Who I’ve Been (from 2016, archived)

I’m a fan of pro wrestling. I’m what wrestling fans call a smark – a (usually derogatory) term for someone who’s a fan of the product while knowing a good deal of the behind-the-scenes terminology and information. I’ve been a fan for some 15 years now, and I imagine I will be for the rest of my life.

I’m a writer. When I was 14, I wrote a ‘Heal The World’ style song in response to a natural disaster. I hoped it would bring something between hope and change, but it got lost to time. I’ve considered myself a writer for some 10 years, and I imagine I will for the rest of my life.

I’m bisexual. While I’ve had crushes on girls for as long as I can remember, it was when I was 15 in a particularly dull class that I let my mind wander and dream on a particularly cute boy. I’ve known myself to be bisexual for some 9 years, and I imagine I will be for the rest of my life.

And then there’s my faith… When I was 17, I got baptised into the Church of Jesus Christ of Latter-day Saints. I got called to be a writer and a teacher for the church over the subsequent 4 years, and was deemed worthy of certain ordinances throughout that time.

I’m a picker
I’m a grinner
I’m a lover
and I’m a sinner;
I play my music in the sun.

I’ve never been fond of promoting my wrestling fan-boy motif throughout my broader social context. Not only is there a certain stigma that (understandably) comes with being a wrestling fan, but being a wrestling fan with a disability presents a more unspoken stigma. John Cena (the modern equivalent of The Rock, or Hulk Hogan depending on your age) has spent many hours of his life giving to certain disability-focused charities, as has the WWE as a whole. While this certainly has done so much good as a result, it has promoted an idea to the more casual viewer that people who like wrestling and have a disability are those who live with an intellectual disability. While this obviously isn’t bad in and of itself, it does enforce an incorrect idea about myself and others in a similar situation.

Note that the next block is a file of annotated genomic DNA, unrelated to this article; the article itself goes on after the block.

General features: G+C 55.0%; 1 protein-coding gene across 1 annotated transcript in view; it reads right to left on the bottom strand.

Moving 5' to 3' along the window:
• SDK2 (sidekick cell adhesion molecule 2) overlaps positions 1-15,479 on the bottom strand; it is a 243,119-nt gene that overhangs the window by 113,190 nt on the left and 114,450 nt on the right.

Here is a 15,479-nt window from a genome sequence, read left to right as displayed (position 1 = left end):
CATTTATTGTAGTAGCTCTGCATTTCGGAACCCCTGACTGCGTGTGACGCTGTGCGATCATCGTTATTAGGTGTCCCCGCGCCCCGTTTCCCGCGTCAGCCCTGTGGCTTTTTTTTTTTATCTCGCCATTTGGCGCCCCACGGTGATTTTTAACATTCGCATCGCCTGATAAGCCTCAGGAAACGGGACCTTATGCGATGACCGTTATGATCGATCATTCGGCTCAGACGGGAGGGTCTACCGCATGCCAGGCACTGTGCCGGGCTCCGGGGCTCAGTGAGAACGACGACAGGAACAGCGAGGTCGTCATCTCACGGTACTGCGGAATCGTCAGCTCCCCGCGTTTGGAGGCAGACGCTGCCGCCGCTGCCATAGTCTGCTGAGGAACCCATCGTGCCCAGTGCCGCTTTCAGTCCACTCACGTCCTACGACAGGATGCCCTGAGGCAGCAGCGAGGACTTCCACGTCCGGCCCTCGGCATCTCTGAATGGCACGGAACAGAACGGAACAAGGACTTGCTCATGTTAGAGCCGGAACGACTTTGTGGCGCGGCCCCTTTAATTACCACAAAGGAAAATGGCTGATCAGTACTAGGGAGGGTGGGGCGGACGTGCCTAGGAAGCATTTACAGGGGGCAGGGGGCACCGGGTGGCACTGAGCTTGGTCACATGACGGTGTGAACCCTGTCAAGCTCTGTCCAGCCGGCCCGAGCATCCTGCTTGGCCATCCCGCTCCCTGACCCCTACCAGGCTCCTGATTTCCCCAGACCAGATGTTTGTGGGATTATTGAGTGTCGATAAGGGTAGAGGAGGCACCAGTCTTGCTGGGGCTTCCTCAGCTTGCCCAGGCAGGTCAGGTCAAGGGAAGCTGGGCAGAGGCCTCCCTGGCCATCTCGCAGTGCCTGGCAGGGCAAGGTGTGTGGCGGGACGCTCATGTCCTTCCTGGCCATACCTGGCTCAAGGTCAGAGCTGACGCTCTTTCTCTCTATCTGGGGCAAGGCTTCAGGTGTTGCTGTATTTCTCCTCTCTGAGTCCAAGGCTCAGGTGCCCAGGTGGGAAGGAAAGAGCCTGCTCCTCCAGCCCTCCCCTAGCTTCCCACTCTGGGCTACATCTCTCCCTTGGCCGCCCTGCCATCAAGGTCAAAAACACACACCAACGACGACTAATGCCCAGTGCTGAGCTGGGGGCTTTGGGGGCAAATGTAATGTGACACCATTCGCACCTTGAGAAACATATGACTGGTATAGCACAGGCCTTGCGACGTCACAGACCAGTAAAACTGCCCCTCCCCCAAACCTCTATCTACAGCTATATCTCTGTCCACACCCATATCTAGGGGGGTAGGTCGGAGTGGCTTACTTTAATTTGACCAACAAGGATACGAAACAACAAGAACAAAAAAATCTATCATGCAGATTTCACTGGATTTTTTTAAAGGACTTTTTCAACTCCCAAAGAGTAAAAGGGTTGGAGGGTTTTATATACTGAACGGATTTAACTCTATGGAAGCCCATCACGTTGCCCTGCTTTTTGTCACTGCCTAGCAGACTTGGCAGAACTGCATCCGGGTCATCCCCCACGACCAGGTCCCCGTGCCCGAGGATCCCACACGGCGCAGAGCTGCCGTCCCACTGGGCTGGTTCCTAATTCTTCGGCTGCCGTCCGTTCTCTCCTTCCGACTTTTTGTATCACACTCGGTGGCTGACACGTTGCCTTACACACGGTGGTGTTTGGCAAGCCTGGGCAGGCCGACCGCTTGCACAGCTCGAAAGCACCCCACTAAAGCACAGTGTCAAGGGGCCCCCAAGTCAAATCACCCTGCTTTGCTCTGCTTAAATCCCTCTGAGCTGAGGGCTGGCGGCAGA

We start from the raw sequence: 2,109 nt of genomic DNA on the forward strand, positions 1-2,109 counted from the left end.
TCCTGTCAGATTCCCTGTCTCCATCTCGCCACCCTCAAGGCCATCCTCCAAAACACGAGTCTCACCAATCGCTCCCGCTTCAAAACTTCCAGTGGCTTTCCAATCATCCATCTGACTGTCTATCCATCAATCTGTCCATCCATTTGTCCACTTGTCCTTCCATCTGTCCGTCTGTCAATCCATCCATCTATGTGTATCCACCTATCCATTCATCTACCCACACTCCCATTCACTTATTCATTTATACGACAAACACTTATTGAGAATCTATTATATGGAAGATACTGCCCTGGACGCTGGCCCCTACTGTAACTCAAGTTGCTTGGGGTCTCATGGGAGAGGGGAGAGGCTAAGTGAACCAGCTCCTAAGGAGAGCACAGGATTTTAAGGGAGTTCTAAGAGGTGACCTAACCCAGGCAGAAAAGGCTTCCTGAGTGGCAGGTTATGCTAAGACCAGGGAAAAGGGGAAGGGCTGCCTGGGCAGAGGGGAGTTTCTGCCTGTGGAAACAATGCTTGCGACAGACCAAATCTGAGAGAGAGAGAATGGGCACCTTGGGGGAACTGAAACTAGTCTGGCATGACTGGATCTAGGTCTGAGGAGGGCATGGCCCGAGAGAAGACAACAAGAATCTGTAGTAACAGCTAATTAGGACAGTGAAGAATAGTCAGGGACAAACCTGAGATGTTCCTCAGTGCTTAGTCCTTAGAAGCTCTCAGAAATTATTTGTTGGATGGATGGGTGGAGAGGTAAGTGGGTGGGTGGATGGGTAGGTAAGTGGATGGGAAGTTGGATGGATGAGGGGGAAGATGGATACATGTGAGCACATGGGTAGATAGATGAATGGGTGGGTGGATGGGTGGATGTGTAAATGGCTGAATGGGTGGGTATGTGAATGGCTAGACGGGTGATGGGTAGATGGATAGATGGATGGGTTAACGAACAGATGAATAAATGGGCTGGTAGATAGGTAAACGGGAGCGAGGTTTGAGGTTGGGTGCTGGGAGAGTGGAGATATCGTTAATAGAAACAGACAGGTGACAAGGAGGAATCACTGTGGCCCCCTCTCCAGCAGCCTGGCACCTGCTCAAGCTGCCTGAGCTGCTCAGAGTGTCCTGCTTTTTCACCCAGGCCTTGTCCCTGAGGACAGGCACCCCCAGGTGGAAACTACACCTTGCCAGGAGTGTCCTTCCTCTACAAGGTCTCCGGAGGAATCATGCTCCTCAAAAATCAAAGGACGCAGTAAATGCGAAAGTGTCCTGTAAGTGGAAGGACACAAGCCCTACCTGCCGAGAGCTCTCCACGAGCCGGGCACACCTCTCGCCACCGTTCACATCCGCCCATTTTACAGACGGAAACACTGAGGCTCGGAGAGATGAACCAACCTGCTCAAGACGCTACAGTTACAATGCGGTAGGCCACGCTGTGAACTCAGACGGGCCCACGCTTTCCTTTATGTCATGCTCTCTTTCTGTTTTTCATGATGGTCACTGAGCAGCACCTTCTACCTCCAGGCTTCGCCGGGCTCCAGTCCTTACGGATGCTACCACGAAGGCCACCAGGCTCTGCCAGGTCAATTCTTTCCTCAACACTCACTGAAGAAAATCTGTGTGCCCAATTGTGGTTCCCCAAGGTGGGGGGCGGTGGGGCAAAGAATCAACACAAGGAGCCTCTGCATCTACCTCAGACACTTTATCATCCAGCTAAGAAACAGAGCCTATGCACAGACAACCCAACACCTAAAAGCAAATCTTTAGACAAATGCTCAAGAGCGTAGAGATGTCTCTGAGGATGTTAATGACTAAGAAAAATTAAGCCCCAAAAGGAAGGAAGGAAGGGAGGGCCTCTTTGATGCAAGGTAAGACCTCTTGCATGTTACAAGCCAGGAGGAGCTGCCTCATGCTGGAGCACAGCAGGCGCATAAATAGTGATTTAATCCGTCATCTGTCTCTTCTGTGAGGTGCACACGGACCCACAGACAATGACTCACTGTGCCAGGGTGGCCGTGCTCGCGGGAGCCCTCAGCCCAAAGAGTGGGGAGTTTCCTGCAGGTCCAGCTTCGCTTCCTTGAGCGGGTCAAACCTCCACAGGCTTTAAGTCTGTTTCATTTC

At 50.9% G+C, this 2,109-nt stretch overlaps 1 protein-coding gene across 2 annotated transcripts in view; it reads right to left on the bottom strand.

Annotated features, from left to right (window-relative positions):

Writing has been my main outlet for years now. While it started at lyrics, limited distribution options forced me to think beyond just lyrics. I’ve moved into blogging and creative work and, primarily, poetry. At one point, I even considered myself a journalist, writing for university magazines, NZPWI, and cbmNZ. However, progression of my disability has removed a great deal of my physical ability to write. Up to this point, this post has taken me, with breaks, 5 hours to write. In fact, only a few weeks ago, my arm had some sort of spasm attack which removed another large chunk of physical ability. Writing has become incredibly difficult, and it’s the one thing I consider myself to be truly capable of.

When I first discovered my feelings on sexuality, they were something I hid from the get-go. I can’t understand exactly what my reasoning was, but I imagine it was typical teenage shame for something I considered to be yet another abnormality. I then reached a point where I was surrounded by certain conservative mindsets, resulting in me just sort of pushing it to the side. I always knew that that part of me was there, but in a way I was lucky; as sexuality wasn’t such a big part of my life, I could leave it aside while it was inconvenient.